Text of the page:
As the Spring Classics are now over, you might have become enthusiastic about riding those famous tours yourself. Most of them are littered with difficult-to-ride bumpy cobbled roads, so how do you prepare your bike for this without spending a fortune? As we’re technical partner of many WorldTour teams, we’ve asked the pros for you!

In our special about Paris-Roubaix, Risto Usin the mechanic of BORA-hansgrohe, explained how he and his team set up the bikes for their pro riders, such as Peter Sagan, for rough rides like these. As they use a special frame with suspension to make the ride a bit more bearable, change the saddle rail for a titanium version and change the position of their electrical shifters, you’re probably looking for some more budget tips. That’s why we’ve asked him, Risto Usin, for simple and hands-on tips on how to adjust a standard road bike for a rough and bumpy ride on the cobbles. Ready? Here they come!

Tyre pressure

The cheapest and easiest way to give your bike a little more suspension is to lower the tyre pressure. In this way your bike won’t bump as hard on the cobbles as you would normally do with a standard tyre pressure of 7 to 8 bars. It’s important though that you don’t put the pressure too low as this might leave you with a puncture. “If you’re around 80 kg, then set your pressure to 5.7 to 6 bars. If you don’t have any front suspension, then lower the pressure in your front tyre roughly with 0.3 to 0.5 bars,” said Usin.

Wider tyres

Everyone is talking about riding on wider tyres on the cobbles, but why is that? Well, with a wider the tyre you can ride with a lower tyre pressure without increasing the chance of getting a puncture. That’s exactly what you want, right? Usin advises to buy some wide tyres to make your ride much more comfortable: “Choose a tyre as wide as possible that will fit on your bike. A 28 mm or 30 mm tyre will do the job.”

Handlebar tape

One of the most common tricks to cope with the vibrations caused by the cobbles is to double wrap your steer. Your hands, wrists and forearms will be more than happy with this adjustment. Just wrap an extra set of handlebar tape over your existing tape and you’re done. There’s a wide variety of handlebar tapes, so you can pick the one you normally use or choose a more damping tape for an even greater absorbing result.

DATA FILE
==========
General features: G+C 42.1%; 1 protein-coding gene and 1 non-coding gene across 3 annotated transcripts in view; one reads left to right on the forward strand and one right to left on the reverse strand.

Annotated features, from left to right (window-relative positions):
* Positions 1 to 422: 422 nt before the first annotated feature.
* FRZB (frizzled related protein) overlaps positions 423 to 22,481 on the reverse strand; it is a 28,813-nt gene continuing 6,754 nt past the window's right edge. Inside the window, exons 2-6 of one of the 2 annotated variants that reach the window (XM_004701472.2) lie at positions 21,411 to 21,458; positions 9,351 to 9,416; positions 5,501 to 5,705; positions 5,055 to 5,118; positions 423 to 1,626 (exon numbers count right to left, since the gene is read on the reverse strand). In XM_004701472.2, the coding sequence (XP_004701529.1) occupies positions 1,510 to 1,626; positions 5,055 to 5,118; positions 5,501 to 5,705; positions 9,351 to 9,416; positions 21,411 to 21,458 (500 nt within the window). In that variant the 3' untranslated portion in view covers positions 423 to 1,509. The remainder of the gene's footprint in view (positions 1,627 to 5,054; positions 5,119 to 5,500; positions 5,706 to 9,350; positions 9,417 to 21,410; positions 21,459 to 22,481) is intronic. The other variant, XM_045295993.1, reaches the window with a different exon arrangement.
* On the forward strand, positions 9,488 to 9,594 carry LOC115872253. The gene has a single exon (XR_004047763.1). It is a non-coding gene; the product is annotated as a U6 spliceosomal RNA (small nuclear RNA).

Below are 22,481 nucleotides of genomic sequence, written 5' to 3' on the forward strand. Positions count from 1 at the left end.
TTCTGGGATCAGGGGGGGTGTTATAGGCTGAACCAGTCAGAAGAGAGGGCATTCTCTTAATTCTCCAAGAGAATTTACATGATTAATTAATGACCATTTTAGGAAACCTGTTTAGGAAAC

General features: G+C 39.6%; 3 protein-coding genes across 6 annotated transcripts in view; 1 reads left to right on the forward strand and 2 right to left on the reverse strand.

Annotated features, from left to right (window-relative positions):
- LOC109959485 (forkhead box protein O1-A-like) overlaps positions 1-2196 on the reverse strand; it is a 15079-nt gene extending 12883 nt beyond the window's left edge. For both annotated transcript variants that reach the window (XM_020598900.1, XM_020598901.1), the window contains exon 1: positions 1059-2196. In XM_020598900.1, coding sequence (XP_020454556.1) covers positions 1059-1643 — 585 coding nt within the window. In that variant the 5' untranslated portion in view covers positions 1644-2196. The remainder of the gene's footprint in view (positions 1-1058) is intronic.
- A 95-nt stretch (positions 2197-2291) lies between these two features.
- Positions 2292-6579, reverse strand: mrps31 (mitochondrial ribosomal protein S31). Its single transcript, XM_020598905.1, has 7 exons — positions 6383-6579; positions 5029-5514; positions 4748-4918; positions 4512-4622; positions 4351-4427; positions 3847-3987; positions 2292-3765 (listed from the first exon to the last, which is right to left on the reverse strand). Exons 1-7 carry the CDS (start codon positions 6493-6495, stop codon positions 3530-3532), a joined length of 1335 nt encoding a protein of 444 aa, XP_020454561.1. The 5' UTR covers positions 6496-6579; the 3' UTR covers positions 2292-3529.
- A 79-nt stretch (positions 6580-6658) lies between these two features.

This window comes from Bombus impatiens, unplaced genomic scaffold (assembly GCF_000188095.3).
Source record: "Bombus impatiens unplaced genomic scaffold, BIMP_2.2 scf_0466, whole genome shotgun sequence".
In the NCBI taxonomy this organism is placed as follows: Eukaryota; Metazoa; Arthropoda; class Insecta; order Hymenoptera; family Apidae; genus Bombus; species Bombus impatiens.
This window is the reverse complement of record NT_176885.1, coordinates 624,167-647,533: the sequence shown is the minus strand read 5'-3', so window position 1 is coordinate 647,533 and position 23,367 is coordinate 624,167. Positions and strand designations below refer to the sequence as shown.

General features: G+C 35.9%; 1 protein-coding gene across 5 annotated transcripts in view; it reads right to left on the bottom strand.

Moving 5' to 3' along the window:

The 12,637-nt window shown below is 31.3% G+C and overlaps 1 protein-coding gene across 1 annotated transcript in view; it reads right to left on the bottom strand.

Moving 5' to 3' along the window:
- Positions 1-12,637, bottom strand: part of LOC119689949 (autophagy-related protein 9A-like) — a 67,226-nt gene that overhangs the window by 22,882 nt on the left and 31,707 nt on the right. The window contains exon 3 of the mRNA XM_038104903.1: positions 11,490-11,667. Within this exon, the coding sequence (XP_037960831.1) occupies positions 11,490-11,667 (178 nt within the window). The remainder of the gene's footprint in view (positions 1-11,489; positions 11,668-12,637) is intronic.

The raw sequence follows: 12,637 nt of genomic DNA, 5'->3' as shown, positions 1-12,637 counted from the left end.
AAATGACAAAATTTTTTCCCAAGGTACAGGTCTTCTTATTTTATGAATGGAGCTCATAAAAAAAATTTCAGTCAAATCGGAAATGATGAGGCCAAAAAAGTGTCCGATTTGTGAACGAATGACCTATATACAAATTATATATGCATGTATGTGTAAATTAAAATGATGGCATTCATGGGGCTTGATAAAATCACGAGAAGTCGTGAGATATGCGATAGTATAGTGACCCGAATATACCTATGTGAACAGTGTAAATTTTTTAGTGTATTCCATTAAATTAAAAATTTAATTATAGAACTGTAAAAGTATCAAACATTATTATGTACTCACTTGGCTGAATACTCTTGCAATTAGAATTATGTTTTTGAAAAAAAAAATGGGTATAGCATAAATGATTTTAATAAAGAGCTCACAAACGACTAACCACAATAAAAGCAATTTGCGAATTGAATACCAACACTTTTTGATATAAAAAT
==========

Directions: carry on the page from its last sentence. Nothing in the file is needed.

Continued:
Bottle cages

The vibrations on the rough cobble stones can be massive so you don’t want to lose your bottles while conquering them. Not only because you will run out of water, but it can also be very dangerous for the riders behind you. You can prevent this by using grip tape on the inside of your bottle cage. But it is even better to use the Ciro bottle cages. These are designed for great strength with minimal use of materials. They have a great clamping force under all conditions and are therefore the perfect bottle cage to ride the cobbled roads.

Chain catcher

The vibrations, as mentioned above, can also cause your chain to come loose from your chainring and get stuck. An easy and affordable solution for this is to use a chain catcher. You easily mount this on your front derailleur between your frame and inner chainring. If your chain comes off it won’t land on your bottom bracket. The pro teams use these as well. “Yes, and we’re glad to have these! This way the chain is always safely secured. Because these catchers are so light, we use them all season on our bikes though, so not only for this race,” Usin said.

Check the bolts

And the final tip is about something that is often overlooked: checking the bolts. After all, you don’t want parts of your bike to come loose because of the shaking ride. So, check all bolts and give them an extra tighten before you start your ride on the cobbles. To improve the clamping force, you can use some assembly paste as well.

Now you’re good to go for a ride on the famous cobbled roads like the Muur, the Koppenberg, Carrefour and Trouée d’Arenberg without spending a fortune. Enjoy your ride!